Finally, it is important to have a dedicated staff that is committed to cryoballoon ablation since the technical aspects are different than radiofrequency catheter ablation (Figure 2). Four hands at the table facilitate cryoballoon placement at the pulmonary vein os: two hands for manipulating the catheter and sheath, and two hands for providing contrast, pressure monitoring, and guidewire management at the hemostatic valve. We have a third person at the stimulator for phrenic nerve pacing. Post-hoc analysis of the STOP-AF trial shows the important effect of experience for both the operator (and the center).7 At experienced centers, success rates were higher (88% vs. 67%), procedure times were shorter (317 minutes vs. 371 minutes, fluoroscopy times were shorter (32 minutes vs. 63 minutes), and there was a decrease in phrenic nerve injury (5.6% vs. 11.2% in the original cohort).

Final Thoughts

At our facility, we use all of the commercially available methods for mapping of atrial fibrillation and catheter-based ablation. I tend to recommend cryoballoon ablation for a first procedure in a patient with paroxysmal atrial fibrillation. In patients with paroxysmal atrial fibrillation, additional ablation within the atria is generally not required and bleeding complications from the large sheath are more manageable since protamine sulfate often can be used to reverse the effects of intraprocedural heparin. In patients who have had prior ablation for atrial fibrillation, often much of the pulmonary vein/left atrial junction has been ablated and the circumferential lesion produced by the cryoballoon catheter is not necessary. Although combined procedures using both cryoballoon ablation and RF ablation for persistent atrial fibrillation have been reported, this is generally not our laboratory’s practice. Since 30–50 cc of contrast is usually required through the procedure to confirm balloon placement, renal function should be normal. In reviewing our cases for the past year, cryoballoon ablation shortens procedure time by 30–35% and left atrial “dwell” time is shortened by 25% when compared to RF ablation.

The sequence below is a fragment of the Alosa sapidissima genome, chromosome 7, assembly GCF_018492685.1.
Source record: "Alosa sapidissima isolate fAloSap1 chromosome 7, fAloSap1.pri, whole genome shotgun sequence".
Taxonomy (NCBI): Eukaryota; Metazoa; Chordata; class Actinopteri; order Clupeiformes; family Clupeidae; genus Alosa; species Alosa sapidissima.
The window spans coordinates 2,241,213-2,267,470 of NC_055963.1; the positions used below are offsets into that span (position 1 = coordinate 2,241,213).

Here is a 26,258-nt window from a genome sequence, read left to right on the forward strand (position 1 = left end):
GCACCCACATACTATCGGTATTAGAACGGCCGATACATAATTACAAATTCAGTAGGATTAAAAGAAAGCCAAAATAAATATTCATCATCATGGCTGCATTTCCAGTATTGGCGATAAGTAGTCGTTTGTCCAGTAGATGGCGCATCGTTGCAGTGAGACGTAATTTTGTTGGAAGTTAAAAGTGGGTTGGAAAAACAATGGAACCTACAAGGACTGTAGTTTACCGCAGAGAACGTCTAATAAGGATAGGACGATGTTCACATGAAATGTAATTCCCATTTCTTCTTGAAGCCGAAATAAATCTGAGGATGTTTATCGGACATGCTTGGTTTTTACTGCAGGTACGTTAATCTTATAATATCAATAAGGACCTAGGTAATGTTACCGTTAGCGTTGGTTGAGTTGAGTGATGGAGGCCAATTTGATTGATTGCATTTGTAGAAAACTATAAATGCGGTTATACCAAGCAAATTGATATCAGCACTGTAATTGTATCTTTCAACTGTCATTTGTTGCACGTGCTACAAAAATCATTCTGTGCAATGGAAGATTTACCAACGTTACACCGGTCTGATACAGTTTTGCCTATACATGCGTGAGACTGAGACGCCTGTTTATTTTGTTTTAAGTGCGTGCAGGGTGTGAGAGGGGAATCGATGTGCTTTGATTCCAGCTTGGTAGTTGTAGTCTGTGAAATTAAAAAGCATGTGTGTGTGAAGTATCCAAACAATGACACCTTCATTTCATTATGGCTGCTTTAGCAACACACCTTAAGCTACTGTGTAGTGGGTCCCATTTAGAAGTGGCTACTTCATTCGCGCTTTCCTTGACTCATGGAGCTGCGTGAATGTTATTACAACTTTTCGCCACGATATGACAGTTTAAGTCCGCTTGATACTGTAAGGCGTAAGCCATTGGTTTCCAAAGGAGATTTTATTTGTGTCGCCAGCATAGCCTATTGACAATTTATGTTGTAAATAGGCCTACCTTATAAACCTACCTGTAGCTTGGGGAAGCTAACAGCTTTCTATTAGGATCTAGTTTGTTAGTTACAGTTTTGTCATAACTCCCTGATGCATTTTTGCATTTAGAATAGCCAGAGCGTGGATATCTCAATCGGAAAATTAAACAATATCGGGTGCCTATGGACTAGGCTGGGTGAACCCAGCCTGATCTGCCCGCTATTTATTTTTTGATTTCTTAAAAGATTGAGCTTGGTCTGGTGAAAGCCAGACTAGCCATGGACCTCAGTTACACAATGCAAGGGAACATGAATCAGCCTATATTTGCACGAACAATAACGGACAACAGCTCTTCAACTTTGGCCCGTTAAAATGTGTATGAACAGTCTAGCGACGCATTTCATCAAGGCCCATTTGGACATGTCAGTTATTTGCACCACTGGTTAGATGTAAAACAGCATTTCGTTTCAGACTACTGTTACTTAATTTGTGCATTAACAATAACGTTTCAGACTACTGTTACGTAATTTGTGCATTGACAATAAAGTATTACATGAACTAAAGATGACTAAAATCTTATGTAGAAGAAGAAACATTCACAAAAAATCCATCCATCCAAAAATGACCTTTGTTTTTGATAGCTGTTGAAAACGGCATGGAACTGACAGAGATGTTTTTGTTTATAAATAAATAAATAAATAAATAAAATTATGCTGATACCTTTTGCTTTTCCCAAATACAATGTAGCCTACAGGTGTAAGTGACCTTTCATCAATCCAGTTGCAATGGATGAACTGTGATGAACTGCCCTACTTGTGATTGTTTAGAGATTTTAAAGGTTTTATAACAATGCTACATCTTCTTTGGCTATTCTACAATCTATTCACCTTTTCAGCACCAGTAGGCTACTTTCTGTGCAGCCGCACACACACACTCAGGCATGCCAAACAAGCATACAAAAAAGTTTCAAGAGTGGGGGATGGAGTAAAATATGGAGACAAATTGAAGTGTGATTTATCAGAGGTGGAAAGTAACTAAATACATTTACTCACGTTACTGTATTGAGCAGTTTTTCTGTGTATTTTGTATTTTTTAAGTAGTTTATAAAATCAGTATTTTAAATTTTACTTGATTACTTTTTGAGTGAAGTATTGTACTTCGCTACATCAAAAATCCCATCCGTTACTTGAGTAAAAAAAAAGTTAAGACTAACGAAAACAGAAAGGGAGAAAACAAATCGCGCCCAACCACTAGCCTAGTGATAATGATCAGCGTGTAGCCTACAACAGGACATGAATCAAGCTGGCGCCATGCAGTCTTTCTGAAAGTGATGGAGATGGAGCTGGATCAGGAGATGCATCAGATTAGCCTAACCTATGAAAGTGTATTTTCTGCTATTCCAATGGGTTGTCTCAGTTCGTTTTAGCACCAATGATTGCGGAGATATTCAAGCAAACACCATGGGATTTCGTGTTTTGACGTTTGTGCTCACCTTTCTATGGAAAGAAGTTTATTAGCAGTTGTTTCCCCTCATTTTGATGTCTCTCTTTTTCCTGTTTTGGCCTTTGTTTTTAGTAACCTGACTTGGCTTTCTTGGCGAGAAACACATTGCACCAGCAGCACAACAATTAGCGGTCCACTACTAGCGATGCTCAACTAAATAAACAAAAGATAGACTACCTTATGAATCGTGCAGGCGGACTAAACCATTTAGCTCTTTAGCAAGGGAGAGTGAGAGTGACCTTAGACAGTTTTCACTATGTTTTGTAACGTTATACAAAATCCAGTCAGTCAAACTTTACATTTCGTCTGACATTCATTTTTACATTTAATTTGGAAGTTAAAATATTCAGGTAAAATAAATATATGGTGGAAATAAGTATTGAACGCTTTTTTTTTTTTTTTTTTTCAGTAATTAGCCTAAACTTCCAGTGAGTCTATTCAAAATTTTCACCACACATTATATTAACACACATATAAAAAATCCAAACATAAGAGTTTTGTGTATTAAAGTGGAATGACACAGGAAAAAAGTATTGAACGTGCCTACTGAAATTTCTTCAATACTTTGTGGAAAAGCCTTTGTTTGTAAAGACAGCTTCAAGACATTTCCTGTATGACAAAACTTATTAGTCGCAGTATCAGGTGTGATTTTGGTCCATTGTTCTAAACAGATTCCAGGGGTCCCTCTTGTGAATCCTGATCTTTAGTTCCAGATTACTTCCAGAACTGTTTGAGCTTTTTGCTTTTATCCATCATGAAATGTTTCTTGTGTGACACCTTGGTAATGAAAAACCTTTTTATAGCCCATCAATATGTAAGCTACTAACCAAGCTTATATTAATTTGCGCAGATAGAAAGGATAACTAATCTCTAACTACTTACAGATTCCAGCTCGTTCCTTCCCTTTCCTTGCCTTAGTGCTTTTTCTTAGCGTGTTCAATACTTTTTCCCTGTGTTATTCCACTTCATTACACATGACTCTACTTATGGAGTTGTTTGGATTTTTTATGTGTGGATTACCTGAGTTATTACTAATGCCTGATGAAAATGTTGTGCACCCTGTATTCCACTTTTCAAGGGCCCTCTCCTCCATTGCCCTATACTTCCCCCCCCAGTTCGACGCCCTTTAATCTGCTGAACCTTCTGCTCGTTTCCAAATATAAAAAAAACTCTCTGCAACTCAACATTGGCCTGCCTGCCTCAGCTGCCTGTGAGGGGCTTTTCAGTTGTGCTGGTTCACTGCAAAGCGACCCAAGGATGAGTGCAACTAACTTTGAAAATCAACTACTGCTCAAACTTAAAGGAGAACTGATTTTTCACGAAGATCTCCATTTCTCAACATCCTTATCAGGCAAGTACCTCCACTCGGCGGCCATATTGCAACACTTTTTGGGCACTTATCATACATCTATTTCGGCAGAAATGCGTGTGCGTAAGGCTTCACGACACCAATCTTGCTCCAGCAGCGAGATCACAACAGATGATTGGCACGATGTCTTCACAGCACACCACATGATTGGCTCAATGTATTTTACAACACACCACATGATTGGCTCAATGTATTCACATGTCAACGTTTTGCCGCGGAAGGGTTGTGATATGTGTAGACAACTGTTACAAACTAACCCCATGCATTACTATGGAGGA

It is important to remember that we are using the first generation of balloon technology. The next-generation catheters will utilize conforming balloons that will more reliably occlude vessels, even when atypical pulmonary venous anatomy is present. Other catheter designs such as laser balloons and multiple electrode catheters that produce multiple lesions with single applications are already being used outside the United States or are in development. We are at the cusp of a new era of ablation for arrhythmias similar to the transition 25 years ago when RF supplanted direct current energy.

Acknowledgement. Thanks to Tammy Pullen for reviewing the final manuscript.


  1. European Heart Rhythm Association (EHRA); European Cardiac Arrhythmia Society (ECAS); American College of Cardiology (ACC); American Heart Association (AHA); Society of Thoracic Surgeons (STS), Calkins H, Brugada J, Packer DL, et al. HRS/EHRA/ECAS expert Consensus Statement on catheter and surgical ablation of atrial fibrillation: Recommendations for personnel, policy, procedures and follow-up. A report of the Heart Rhythm Society (HRS) Task Force on catheter and surgical ablation of atrial fibrillation. Heart Rhythm 2007;4:816–861.
  2. Herrera Siklódy C, Arentz T, Minners J, et al. Cellular damage, platelet activation, and inflammatory response after pulmonary vein isolation: A randomized study comparing radiofrequency ablation with cryoablation. Heart Rhythm 2011 Sept 13. [Epub ahead of print]
  3. Packer DH. STOP AF (Sustained Treatment of Paroxysmal Atrial Fibrillation) Trial presented at the late-breaking sessions at the 59th Annual Scientific Session of the American College of Cardiology in Atlanta.
  4. Herrera Siklódy C, Deneke T, Hocini M, et al. Incidence of asymptomatic intracranial embolic events after pulmonary vein isolation: Comparison of different atrial fibrillation ablation technologies in a multicenter study. J Am Coll Cardiol 2011;58:681–688.
  5. Neumann T, Kuniss M, Conradi G, et al. MEDAFI-Trial (Micro-embolization during ablation of atrial fibrillation): Comparison of pulmonary vein isolation using cryoballoon technique vs. radiofrequency energy. Europace 2011;13:37–44.
  6. Kojodjojo P, O’Neill MD, Lim PB, et al. Pulmonary venous isolation by antral ablation with a large cryoballoon for treatment of paroxysmal and persistent atrial fibrillation: Medium-term outcomes and non-randomised comparison with pulmonary venous isolation by radiofrequency ablation. Heart 2010;96:1379–1384.
  7. Packer DH, Kowal RC, Wheelan KR, et al. Impact of experience on efficacy and safety of cryoballoon ablation for atrial fibrillation: Outcomes of the STOP-AF Continued Access Protocol. Heart Rhythm 2011; S379.